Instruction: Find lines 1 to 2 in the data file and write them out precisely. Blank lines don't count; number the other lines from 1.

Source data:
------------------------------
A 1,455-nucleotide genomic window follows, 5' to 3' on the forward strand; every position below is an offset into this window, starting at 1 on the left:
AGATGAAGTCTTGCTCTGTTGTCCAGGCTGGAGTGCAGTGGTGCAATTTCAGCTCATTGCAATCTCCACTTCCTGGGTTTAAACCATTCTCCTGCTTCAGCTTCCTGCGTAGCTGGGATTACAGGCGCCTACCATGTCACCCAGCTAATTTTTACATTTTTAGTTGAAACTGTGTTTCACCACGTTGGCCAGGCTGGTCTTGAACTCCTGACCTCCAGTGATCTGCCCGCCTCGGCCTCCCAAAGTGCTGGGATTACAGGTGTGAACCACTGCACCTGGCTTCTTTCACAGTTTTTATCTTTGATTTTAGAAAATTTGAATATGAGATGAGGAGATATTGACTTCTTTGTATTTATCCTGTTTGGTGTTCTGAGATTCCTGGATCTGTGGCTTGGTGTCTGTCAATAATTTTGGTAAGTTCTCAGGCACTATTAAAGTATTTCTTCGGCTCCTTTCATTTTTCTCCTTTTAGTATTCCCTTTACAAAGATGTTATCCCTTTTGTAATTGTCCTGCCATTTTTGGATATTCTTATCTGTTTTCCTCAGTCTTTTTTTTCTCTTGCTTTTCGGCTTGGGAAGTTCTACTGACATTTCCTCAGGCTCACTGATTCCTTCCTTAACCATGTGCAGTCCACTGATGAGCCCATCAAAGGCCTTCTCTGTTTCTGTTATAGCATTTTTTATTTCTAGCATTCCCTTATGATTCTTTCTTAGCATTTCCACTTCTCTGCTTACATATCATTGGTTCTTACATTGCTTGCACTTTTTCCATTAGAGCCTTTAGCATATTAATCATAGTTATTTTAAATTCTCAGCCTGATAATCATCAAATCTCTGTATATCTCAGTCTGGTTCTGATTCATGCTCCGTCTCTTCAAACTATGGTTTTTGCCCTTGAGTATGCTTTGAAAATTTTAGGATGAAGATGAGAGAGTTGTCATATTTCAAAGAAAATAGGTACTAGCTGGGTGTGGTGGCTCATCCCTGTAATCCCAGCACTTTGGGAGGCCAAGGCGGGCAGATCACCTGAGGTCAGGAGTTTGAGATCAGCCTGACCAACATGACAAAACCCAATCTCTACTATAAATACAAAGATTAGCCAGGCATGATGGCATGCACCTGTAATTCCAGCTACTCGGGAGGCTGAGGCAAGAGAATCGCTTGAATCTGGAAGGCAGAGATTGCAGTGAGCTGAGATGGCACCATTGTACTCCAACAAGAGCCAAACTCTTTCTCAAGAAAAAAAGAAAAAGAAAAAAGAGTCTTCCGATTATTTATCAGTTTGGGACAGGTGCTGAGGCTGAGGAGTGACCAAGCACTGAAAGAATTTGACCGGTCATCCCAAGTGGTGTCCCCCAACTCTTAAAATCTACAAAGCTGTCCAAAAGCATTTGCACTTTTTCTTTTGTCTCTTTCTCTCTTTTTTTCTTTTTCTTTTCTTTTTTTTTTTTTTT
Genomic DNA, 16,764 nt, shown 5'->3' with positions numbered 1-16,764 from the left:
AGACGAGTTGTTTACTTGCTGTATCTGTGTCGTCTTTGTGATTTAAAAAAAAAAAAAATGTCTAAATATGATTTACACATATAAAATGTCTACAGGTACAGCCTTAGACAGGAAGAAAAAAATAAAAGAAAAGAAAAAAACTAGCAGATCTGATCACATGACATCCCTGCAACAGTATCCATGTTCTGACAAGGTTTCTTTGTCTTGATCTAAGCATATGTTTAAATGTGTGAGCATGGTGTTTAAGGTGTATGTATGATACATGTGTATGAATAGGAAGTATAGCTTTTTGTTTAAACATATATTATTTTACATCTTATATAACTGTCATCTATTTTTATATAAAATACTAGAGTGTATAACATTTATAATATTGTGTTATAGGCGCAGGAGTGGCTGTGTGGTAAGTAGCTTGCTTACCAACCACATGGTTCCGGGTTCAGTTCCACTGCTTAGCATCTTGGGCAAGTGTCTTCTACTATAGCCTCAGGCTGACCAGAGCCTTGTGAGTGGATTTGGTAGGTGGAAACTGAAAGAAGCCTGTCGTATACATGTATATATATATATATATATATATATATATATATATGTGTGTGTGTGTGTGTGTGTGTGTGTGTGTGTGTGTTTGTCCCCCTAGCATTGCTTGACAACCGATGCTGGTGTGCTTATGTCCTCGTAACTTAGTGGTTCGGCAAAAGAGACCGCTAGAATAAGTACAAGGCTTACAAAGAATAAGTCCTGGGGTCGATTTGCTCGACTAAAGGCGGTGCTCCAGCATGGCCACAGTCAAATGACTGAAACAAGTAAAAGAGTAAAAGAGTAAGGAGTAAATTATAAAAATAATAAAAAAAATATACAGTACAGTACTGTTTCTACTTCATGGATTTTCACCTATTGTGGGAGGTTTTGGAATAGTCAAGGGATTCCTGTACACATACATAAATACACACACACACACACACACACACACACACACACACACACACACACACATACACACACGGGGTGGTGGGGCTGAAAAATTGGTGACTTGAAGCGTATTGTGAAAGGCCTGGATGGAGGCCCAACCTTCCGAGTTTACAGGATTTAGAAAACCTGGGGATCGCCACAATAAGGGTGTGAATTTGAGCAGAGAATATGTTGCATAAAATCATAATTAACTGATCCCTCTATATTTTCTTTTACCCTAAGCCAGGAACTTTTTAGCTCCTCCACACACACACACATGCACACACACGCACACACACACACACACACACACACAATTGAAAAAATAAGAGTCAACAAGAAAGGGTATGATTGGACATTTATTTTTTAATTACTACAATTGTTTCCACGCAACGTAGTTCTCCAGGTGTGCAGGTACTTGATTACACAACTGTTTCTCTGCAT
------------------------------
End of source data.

A 1,455-nucleotide genomic window follows, 5' to 3' on the forward strand; every position below is an offset into this window, starting at 1 on the left:
AGATGAAGTCTTGCTCTGTTGTCCAGGCTGGAGTGCAGTGGTGCAATTTCAGCTCATTGCAATCTCCACTTCCTGGGTTTAAACCATTCTCCTGCTTCAGCTTCCTGCGTAGCTGGGATTACAGGCGCCTACCATGTCACCCAGCTAATTTTTACATTTTTAGTTGAAACTGTGTTTCACCACGTTGGCCAGGCTGGTCTTGAACTCCTGACCTCCAGTGATCTGCCCGCCTCGGCCTCCCAAAGTGCTGGGATTACAGGTGTGAACCACTGCACCTGGCTTCTTTCACAGTTTTTATCTTTGATTTTAGAAAATTTGAATATGAGATGAGGAGATATTGACTTCTTTGTATTTATCCTGTTTGGTGTTCTGAGATTCCTGGATCTGTGGCTTGGTGTCTGTCAATAATTTTGGTAAGTTCTCAGGCACTATTAAAGTATTTCTTCGGCTCCTTTCATTTTTCTCCTTTTAGTATTCCCTTTACAAAGATGTTATCCCTTTTGTAATTGTCCTGCCATTTTTGGATATTCTTATCTGTTTTCCTCAGTCTTTTTTTTCTCTTGCTTTTCGGCTTGGGAAGTTCTACTGACATTTCCTCAGGCTCACTGATTCCTTCCTTAACCATGTGCAGTCCACTGATGAGCCCATCAAAGGCCTTCTCTGTTTCTGTTATAGCATTTTTTATTTCTAGCATTCCCTTATGATTCTTTCTTAGCATTTCCACTTCTCTGCTTACATATCATTGGTTCTTACATTGCTTGCACTTTTTCCATTAGAGCCTTTAGCATATTAATCATAGTTATTTTAAATTCTCAGCCTGATAATCATCAAATCTCTGTATATCTCAGTCTGGTTCTGATTCATGCTCCGTCTCTTCAAACTATGGTTTTTGCCCTTGAGTATGCTTTGAAAATTTTAGGATGAAGATGAGAGAGTTGTCATATTTCAAAGAAAATAGGTACTAGCTGGGTGTGGTGGCTCATCCCTGTAATCCCAGCACTTTGGGAGGCCAAGGCGGGCAGATCACCTGAGGTCAGGAGTTTGAGATCAGCCTGACCAACATGACAAAACCCAATCTCTACTATAAATACAAAGATTAGCCAGGCATGATGGCATGCACCTGTAATTCCAGCTACTCGGGAGGCTGAGGCAAGAGAATCGCTTGAATCTGGAAGGCAGAGATTGCAGTGAGCTGAGATGGCACCATTGTACTCCAACAAGAGCCAAACTCTTTCTCAAGAAAAAAAGAAAAAGAAAAAAGAGTCTTCCGATTATTTATCAGTTTGGGACAGGTGCTGAGGCTGAGGAGTGACCAAGCACTGAAAGAATTTGACCGGTCATCCCAAGTGGTGTCCCCCAACTCTTAAAATCTACAAAGCTGTCCAAAAGCATTTGCACTTTTTCTTTTGTCTCTTTCTCTCTTTTTTTCTTTTTCTTTTCTTTTTTTTTTTTTTT